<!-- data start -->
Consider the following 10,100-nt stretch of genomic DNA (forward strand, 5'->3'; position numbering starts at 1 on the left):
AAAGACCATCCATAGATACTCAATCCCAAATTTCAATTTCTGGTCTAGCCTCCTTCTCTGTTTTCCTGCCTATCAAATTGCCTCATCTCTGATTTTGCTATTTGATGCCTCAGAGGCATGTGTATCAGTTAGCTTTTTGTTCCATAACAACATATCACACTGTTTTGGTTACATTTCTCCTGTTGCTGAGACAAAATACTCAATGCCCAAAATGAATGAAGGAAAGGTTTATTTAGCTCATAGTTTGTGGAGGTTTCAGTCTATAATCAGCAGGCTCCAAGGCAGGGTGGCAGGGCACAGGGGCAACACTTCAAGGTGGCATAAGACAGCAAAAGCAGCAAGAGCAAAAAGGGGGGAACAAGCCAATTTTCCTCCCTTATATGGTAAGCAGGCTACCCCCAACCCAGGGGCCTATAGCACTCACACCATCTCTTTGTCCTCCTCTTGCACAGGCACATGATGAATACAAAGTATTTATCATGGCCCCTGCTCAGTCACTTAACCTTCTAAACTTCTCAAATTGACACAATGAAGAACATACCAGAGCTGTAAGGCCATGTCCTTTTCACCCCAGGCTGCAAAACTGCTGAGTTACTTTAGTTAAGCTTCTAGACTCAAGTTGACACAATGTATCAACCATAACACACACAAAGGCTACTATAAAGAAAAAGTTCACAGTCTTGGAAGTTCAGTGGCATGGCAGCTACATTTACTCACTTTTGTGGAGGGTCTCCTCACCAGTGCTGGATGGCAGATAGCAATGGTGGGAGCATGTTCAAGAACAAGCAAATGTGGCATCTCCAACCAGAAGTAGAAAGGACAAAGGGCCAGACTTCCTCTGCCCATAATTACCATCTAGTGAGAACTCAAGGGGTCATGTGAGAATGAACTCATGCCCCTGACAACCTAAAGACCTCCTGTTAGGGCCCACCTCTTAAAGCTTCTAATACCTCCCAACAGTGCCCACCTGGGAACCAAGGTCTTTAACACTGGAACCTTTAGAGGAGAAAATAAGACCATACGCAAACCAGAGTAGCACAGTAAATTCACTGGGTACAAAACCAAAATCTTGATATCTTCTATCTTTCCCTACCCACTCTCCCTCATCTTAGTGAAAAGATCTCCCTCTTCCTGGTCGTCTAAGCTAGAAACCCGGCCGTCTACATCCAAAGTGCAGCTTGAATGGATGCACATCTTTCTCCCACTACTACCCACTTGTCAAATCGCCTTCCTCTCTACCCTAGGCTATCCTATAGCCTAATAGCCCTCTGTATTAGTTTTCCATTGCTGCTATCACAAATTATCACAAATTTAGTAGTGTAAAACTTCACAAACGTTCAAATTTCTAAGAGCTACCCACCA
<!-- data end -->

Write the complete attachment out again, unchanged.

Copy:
Consider the following 10,100-nt stretch of genomic DNA (forward strand, 5'->3'; position numbering starts at 1 on the left):
AAAGACCATCCATAGATACTCAATCCCAAATTTCAATTTCTGGTCTAGCCTCCTTCTCTGTTTTCCTGCCTATCAAATTGCCTCATCTCTGATTTTGCTATTTGATGCCTCAGAGGCATGTGTATCAGTTAGCTTTTTGTTCCATAACAACATATCACACTGTTTTGGTTACATTTCTCCTGTTGCTGAGACAAAATACTCAATGCCCAAAATGAATGAAGGAAAGGTTTATTTAGCTCATAGTTTGTGGAGGTTTCAGTCTATAATCAGCAGGCTCCAAGGCAGGGTGGCAGGGCACAGGGGCAACACTTCAAGGTGGCATAAGACAGCAAAAGCAGCAAGAGCAAAAAGGGGGGAACAAGCCAATTTTCCTCCCTTATATGGTAAGCAGGCTACCCCCAACCCAGGGGCCTATAGCACTCACACCATCTCTTTGTCCTCCTCTTGCACAGGCACATGATGAATACAAAGTATTTATCATGGCCCCTGCTCAGTCACTTAACCTTCTAAACTTCTCAAATTGACACAATGAAGAACATACCAGAGCTGTAAGGCCATGTCCTTTTCACCCCAGGCTGCAAAACTGCTGAGTTACTTTAGTTAAGCTTCTAGACTCAAGTTGACACAATGTATCAACCATAACACACACAAAGGCTACTATAAAGAAAAAGTTCACAGTCTTGGAAGTTCAGTGGCATGGCAGCTACATTTACTCACTTTTGTGGAGGGTCTCCTCACCAGTGCTGGATGGCAGATAGCAATGGTGGGAGCATGTTCAAGAACAAGCAAATGTGGCATCTCCAACCAGAAGTAGAAAGGACAAAGGGCCAGACTTCCTCTGCCCATAATTACCATCTAGTGAGAACTCAAGGGGTCATGTGAGAATGAACTCATGCCCCTGACAACCTAAAGACCTCCTGTTAGGGCCCACCTCTTAAAGCTTCTAATACCTCCCAACAGTGCCCACCTGGGAACCAAGGTCTTTAACACTGGAACCTTTAGAGGAGAAAATAAGACCATACGCAAACCAGAGTAGCACAGTAAATTCACTGGGTACAAAACCAAAATCTTGATATCTTCTATCTTTCCCTACCCACTCTCCCTCATCTTAGTGAAAAGATCTCCCTCTTCCTGGTCGTCTAAGCTAGAAACCCGGCCGTCTACATCCAAAGTGCAGCTTGAATGGATGCACATCTTTCTCCCACTACTACCCACTTGTCAAATCGCCTTCCTCTCTACCCTAGGCTATCCTATAGCCTAATAGCCCTCTGTATTAGTTTTCCATTGCTGCTATCACAAATTATCACAAATTTAGTAGTGTAAAACTTCACAAACGTTCAAATTTCTAAGAGCTACCCACCA